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The House votes to condemn President Trump’s attacks on women of color in Congress as racist. Also on our Wednesday rundown: A new report forecasts big losses for some states if the ACA is repealed. And a corporate call to flex muscle to close the gender pay gap.

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Report: 22,000 MT Young People Out of School, Out of Work

PHOTO: For 22,000 young Montanans, the pressure to get a job is high  but jobs are scarce.
PHOTO: For 22,000 young Montanans, the pressure to get a job is high but jobs are scarce.
December 4, 2012

MISSOULA, Mont. - Work experience is required to get a job, but you can't get that experience without a job. It's a tricky situation for Montana's teens and young adults, with a new KIDS COUNT report from the Annie E. Casey Foundation showing that 22,000 Montanans ages 16 to 24 are not working, and they're not in school. Thale Dillon, director of Montana KIDS COUNT, says a tight job market is one reason positions are scarce.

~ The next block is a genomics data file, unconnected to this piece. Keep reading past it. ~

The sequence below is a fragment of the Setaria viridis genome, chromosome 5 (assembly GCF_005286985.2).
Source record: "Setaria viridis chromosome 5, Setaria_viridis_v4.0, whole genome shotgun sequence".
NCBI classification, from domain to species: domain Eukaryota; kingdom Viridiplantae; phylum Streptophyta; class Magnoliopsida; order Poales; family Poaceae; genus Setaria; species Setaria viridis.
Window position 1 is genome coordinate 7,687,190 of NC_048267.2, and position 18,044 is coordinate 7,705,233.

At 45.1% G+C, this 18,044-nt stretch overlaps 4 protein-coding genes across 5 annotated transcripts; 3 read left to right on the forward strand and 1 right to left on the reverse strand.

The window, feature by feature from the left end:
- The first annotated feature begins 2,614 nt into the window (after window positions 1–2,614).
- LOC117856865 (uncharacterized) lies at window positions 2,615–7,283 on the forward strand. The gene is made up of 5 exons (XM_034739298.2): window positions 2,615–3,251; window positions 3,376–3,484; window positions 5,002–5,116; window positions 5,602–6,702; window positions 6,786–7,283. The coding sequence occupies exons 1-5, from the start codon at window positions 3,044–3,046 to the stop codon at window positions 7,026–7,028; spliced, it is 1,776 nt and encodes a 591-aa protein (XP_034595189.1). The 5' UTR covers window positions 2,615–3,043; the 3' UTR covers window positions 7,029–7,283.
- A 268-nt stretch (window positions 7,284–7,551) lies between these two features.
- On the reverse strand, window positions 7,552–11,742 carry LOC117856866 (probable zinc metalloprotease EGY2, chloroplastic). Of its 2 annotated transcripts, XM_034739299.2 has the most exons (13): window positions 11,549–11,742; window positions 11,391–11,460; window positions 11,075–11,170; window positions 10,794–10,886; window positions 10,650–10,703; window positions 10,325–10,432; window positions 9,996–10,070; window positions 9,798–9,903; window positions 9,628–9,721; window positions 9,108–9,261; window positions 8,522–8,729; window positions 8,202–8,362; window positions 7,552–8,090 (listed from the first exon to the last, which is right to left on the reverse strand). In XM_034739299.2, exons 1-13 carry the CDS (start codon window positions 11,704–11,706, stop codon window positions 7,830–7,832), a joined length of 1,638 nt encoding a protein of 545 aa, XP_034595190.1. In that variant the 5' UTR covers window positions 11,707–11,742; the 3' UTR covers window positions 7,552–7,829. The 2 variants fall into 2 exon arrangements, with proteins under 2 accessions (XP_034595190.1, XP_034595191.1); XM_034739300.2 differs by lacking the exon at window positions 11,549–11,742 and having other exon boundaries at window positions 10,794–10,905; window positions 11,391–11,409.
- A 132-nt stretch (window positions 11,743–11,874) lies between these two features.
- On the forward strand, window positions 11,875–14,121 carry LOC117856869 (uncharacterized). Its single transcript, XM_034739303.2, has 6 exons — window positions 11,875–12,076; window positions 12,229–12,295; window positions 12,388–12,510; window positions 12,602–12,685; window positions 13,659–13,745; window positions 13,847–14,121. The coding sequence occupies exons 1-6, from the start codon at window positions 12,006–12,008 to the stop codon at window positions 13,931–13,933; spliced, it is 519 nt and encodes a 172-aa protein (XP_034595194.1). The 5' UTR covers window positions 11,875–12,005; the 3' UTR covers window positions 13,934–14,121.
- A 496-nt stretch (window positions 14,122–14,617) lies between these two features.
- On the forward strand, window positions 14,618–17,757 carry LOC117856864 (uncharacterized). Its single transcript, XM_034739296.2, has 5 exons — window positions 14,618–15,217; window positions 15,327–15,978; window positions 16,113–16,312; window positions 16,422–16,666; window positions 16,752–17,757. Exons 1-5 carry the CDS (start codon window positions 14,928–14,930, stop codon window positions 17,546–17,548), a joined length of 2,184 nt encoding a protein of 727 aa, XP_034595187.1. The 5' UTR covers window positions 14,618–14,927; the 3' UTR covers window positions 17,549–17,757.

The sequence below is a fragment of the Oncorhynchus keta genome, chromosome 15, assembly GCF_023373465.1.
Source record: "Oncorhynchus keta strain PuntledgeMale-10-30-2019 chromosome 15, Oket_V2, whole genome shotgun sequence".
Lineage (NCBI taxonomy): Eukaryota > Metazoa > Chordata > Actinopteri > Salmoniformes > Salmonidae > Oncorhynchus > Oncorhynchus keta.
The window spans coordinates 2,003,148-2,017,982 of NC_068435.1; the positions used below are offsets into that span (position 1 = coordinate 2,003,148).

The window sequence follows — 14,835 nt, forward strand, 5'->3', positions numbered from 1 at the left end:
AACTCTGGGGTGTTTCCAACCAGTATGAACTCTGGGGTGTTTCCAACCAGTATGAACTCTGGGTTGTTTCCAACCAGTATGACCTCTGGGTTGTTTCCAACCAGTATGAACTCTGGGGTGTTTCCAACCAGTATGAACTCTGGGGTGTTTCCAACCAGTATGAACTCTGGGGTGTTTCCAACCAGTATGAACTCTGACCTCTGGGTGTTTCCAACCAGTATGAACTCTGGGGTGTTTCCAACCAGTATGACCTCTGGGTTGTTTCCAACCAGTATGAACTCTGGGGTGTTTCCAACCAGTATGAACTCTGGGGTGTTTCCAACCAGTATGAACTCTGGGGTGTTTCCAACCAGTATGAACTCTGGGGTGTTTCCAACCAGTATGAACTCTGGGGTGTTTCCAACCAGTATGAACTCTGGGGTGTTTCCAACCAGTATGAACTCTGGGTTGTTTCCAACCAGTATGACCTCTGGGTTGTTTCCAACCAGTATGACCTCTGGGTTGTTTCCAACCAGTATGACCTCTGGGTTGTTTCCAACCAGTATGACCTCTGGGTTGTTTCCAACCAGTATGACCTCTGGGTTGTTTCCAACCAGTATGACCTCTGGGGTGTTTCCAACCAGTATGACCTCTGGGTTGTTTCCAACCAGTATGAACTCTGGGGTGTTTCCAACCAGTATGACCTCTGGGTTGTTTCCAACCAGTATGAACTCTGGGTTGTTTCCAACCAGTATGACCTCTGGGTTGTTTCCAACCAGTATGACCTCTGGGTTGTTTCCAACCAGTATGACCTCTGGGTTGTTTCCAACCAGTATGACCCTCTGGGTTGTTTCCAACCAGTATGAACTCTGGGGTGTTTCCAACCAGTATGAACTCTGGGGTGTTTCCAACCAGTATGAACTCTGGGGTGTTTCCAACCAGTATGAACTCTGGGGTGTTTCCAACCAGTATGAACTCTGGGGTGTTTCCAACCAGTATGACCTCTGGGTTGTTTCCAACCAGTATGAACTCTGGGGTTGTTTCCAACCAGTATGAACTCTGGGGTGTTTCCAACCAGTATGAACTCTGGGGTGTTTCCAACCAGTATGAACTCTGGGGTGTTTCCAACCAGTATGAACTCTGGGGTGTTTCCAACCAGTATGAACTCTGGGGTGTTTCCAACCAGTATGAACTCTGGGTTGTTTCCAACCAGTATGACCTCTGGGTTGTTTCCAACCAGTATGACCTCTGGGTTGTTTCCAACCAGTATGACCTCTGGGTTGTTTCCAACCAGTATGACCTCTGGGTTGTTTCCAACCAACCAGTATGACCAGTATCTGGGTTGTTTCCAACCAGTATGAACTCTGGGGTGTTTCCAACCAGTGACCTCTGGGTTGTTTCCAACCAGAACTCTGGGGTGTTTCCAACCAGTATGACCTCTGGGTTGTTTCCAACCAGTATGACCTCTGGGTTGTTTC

"The jobs go to older workers who have experience. Young workers today have many fewer opportunities to gain the experience they need."

She points to research showing that the brains of young adults need positive work experiences early on in order to develop properly. First jobs are about more than paychecks; they instill work ethic skills and self-management techniques that aren't usually taught in school, she adds.

The report says there are many ways to help young people, and it's not all in the hands of the government. Businesses have a role to play, too, Dillon says, and it's in their best interest to invest in a workforce.

"Part-time summer work, internships, work study, volunteer, apprenticeships - all these smaller opportunities add up to valuable work experience."

Multiple pathways would help, the report says, including finding ways to engage high school dropouts and exploring options to help Montanans afford higher education - as well as sticking with programs until graduation.

The full report, "YOUTH AND WORK: Restoring Teen and Young Adult Connections to Opportunity," is at

Deborah Courson Smith/Deb Courson Smith, Public News Service - MT